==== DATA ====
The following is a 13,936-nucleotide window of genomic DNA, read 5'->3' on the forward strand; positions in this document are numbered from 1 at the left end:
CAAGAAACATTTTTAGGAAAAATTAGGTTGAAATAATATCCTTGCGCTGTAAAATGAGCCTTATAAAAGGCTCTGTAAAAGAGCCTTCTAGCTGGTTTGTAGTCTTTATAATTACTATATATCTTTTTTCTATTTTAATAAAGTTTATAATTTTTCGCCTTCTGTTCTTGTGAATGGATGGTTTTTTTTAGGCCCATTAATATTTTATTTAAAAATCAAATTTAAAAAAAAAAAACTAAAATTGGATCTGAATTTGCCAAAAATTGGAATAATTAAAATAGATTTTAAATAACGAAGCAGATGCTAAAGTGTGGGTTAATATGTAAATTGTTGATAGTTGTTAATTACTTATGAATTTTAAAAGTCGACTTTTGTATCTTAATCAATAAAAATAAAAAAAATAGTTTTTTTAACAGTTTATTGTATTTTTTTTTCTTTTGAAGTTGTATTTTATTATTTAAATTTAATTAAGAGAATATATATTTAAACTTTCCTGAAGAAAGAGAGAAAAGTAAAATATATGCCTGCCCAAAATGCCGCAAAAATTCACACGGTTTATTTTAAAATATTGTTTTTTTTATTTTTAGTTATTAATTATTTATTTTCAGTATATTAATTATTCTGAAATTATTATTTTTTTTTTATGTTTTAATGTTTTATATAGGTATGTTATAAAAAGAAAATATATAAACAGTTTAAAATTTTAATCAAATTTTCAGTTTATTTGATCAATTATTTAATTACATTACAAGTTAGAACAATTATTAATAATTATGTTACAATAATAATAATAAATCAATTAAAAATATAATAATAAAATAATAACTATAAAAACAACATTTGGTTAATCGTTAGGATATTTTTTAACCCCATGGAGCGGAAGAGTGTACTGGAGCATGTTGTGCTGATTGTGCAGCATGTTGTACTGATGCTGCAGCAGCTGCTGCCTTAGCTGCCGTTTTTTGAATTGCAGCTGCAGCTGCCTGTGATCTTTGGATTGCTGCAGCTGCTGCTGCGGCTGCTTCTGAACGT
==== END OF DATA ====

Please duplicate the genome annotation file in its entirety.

The following is a 13,936-nucleotide window of genomic DNA, read 5'->3' on the forward strand; positions in this document are numbered from 1 at the left end:
CAAGAAACATTTTTAGGAAAAATTAGGTTGAAATAATATCCTTGCGCTGTAAAATGAGCCTTATAAAAGGCTCTGTAAAAGAGCCTTCTAGCTGGTTTGTAGTCTTTATAATTACTATATATCTTTTTTCTATTTTAATAAAGTTTATAATTTTTCGCCTTCTGTTCTTGTGAATGGATGGTTTTTTTTAGGCCCATTAATATTTTATTTAAAAATCAAATTTAAAAAAAAAAAACTAAAATTGGATCTGAATTTGCCAAAAATTGGAATAATTAAAATAGATTTTAAATAACGAAGCAGATGCTAAAGTGTGGGTTAATATGTAAATTGTTGATAGTTGTTAATTACTTATGAATTTTAAAAGTCGACTTTTGTATCTTAATCAATAAAAATAAAAAAAATAGTTTTTTTAACAGTTTATTGTATTTTTTTTTCTTTTGAAGTTGTATTTTATTATTTAAATTTAATTAAGAGAATATATATTTAAACTTTCCTGAAGAAAGAGAGAAAAGTAAAATATATGCCTGCCCAAAATGCCGCAAAAATTCACACGGTTTATTTTAAAATATTGTTTTTTTTATTTTTAGTTATTAATTATTTATTTTCAGTATATTAATTATTCTGAAATTATTATTTTTTTTTTATGTTTTAATGTTTTATATAGGTATGTTATAAAAAGAAAATATATAAACAGTTTAAAATTTTAATCAAATTTTCAGTTTATTTGATCAATTATTTAATTACATTACAAGTTAGAACAATTATTAATAATTATGTTACAATAATAATAATAAATCAATTAAAAATATAATAATAAAATAATAACTATAAAAACAACATTTGGTTAATCGTTAGGATATTTTTTAACCCCATGGAGCGGAAGAGTGTACTGGAGCATGTTGTGCTGATTGTGCAGCATGTTGTACTGATGCTGCAGCAGCTGCTGCCTTAGCTGCCGTTTTTTGAATTGCAGCTGCAGCTGCCTGTGATCTTTGGATTGCTGCAGCTGCTGCTGCGGCTGCTTCTGAACGT